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Not Shaken, Not Stirred: James Bond's Champagne Of Choice Is Crisis Proof

Not Shaken, Not Stirred: James Bond's Champagne Of Choice Is Crisis Proof
Photomontage / Eon Productions
Marie-Josée Cougard

PARIS - "An exceptional year for Bollinger champagne..." Considering the current economic situation, Jérôme Philipon's comment is refreshing indeed.

Even as the overall champagne market was down by 5% at the end of September, the family-run Bollinger producers predict record sales for 2013, says Philipon, the CEO of the champagne house. He expects a growth of 3 to 5% in 2012, following an impressive 8% last year.

What’s Bollinger’s secret? Bond, James Bond -- who only drinks Bollinger champagne. The huge success of Skyfall, the franchise’s latest installment, is the perfect opportunity for the champagne house to put its 2002 vintage in the limelight.

Bottled especially for the film, the 002 for 007 limited edition is a nod to Her Majesty’s most stylish secret agent. The box containing the bottle comes in the shape of Bond’s Walther PPK gun, and opens only when the purchaser unlocks the "secret" code – 007, obviously.

"This kind of special bottle only means additional sales for us," says Philipon.

Consumers like it so much that Bollinger estimates that the limited edition, sold at 150 euros, is responsible for 20% of this year’s growth. "It’s a huge hit everywhere," says the Bollinger chief. "Except in Spain, where consumers are reluctant to associate the brand with James Bond. And Russia, where they’re not big on weapon-related products..."

Bollinger did not have to pay rights for references to the film on its labels, since the champagne house reached a deal with the Broccoli family that controls the James Bond film franchise.

The world’s most famous spy is not solely responsible for such good results: Investing 12 million euros in a brand new production site in Oger in northeastern France proved very successful. So does Bollinger’s new bottle, inspired by the model sold in 1846, and which aims at differentiating the brand from its competitors.

"We represent less than 1% of the volume of champagne sales," says Philipon. "We will only succeed if we are able to distinguish ourselves."

Added to this is a big change in strategy: Bollinger is historically linked to the United Kingdom – a market that used to account for 40% of the brand’s exports.

But the estate has learned a lesson from what it calls "the 2009 disaster," when England and several other foreign markets almost completely closed their doors to Bolly’s bubbles.

As a result, the shares – Bollinger then exported 85% of its bottles -- plunged by 55% in the first quarter. The brand’s goal today is to become less dependent on the United Kingdom and conquer market shares back home in France.

Bollinger is now the most served brand at the Mandarin Oriental and Shangri La hotels in Paris. "It’s easy for us to gain more market shares in France," says Philipon, "considering how low we’ve started."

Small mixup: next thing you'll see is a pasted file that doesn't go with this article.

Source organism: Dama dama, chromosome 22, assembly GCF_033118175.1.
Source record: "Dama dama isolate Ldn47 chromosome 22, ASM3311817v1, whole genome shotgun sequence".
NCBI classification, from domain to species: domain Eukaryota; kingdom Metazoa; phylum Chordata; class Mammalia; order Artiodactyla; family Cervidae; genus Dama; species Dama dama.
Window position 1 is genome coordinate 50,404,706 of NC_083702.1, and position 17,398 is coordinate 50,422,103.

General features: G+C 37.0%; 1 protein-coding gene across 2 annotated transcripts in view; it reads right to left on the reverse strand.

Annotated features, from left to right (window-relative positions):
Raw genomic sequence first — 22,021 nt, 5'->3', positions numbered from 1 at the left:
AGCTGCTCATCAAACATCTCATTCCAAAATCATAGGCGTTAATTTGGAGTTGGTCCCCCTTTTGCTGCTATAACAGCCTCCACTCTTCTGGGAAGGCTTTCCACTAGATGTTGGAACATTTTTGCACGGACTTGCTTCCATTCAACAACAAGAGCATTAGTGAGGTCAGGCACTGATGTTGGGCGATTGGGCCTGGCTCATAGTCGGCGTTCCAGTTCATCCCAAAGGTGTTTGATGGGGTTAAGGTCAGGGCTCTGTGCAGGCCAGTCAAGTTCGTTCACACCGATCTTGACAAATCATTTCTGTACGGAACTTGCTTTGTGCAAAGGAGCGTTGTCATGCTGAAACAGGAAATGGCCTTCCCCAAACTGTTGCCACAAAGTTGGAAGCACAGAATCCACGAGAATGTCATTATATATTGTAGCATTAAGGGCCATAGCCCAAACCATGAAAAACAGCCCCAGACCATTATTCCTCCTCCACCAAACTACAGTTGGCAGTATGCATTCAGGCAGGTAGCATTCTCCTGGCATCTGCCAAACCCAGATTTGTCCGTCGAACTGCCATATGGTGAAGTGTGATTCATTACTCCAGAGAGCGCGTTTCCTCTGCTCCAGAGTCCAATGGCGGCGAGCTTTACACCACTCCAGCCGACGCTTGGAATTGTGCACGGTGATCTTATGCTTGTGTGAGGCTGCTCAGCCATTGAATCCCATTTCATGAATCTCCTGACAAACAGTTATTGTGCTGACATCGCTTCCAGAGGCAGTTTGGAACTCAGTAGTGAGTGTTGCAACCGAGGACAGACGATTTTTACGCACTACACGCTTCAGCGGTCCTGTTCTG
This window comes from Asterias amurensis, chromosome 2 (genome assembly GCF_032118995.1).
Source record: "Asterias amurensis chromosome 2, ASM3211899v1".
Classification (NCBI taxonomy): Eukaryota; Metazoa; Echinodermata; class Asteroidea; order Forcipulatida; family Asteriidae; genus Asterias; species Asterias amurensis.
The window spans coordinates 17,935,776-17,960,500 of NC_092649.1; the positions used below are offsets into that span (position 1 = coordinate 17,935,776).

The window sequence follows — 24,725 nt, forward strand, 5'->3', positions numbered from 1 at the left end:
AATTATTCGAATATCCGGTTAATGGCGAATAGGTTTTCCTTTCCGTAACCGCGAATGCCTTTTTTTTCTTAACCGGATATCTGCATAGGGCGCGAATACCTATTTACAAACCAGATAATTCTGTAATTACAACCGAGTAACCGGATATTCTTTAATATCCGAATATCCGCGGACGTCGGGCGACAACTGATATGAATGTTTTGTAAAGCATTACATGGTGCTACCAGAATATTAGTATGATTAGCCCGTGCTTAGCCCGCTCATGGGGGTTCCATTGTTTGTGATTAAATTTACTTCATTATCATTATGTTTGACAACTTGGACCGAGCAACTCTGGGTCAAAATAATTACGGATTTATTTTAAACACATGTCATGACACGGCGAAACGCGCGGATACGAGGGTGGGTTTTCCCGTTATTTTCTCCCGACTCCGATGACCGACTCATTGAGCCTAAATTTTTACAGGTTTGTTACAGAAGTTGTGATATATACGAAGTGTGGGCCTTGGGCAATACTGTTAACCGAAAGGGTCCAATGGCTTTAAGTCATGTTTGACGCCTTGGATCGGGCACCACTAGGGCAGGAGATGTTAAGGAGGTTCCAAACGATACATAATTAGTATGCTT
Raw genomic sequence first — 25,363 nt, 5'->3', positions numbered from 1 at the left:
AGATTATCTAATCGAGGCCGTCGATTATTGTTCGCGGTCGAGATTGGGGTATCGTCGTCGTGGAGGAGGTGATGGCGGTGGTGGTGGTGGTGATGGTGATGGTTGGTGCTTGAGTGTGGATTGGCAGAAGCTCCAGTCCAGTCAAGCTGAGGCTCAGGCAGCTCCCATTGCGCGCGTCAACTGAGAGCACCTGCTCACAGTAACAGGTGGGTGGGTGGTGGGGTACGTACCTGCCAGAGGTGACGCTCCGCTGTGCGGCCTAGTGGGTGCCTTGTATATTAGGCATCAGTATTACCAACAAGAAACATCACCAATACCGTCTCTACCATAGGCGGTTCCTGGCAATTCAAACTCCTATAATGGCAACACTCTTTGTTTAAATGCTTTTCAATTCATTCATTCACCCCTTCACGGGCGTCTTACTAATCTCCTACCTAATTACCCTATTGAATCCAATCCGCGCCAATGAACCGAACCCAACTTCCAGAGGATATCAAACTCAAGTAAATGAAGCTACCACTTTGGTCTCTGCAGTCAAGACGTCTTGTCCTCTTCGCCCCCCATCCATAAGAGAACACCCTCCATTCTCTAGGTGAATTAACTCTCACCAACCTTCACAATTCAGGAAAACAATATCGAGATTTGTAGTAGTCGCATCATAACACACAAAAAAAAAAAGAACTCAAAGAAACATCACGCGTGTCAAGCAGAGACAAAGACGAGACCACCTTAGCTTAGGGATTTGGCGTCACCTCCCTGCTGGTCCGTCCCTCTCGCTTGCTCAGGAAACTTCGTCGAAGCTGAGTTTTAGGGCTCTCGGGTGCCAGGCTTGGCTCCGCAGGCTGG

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Geopolitics

Smaller Allies Matter: Afghanistan Offers Hard Lessons For Ukraine's Future

Despite controversies at home, Nordic countries were heavily involved in the NATO-led war in Afghanistan. As the Ukraine war grinds on, lessons from that conflict are more relevant than ever.

Photo of Finnish Defence Forces in Afghanistan

Finnish Defence Forces in Afghanistan

Johannes Jauhiainen

-Analysis-

HELSINKI — In May 2021, the Taliban took back power in Afghanistan after 20 years of international presence, astronomical sums of development aid and casualties on all warring sides.

As Kabul fell, a chaotic evacuation prompted comparisons to the fall of Saigon — and most of the attention was on the U.S., which had led the original war to unseat the Taliban after 9/11 and remained by far the largest foreign force on the ground. Yet, the fall of Kabul was also a tumultuous and troubling experience for a number of other smaller foreign countries who had been presented for years in Afghanistan.

In an interview at the time, Antti Kaikkonen, the Finnish Minister of Defense, tried to explain what went wrong during the evacuation.

Stay up-to-date with the latest on the Russia-Ukraine war, with our exclusive international coverage.

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“Originally we anticipated that the smaller countries would withdraw before the Americans. Then it became clear that getting people to the airport had become more difficult," Kaikkonen said. "So we decided last night to bring home our last soldiers who were helping with the evacuation.”

During the 20-year-long Afghan war, the foreign troop presence included many countries:Finland committed around 2,500 soldiers,Sweden 8,000,Denmark 12,000 and Norway 9,000. And in the nearly two years since the end of the war, Finland,Belgium and theNetherlands have commissioned investigations into their engagements in Afghanistan.

As the number of fragile or failed states around the world increases, it’s important to understand how to best organize international development aid and the security of such countries. Twenty years of international engagement in Afghanistan offers valuable lessons.

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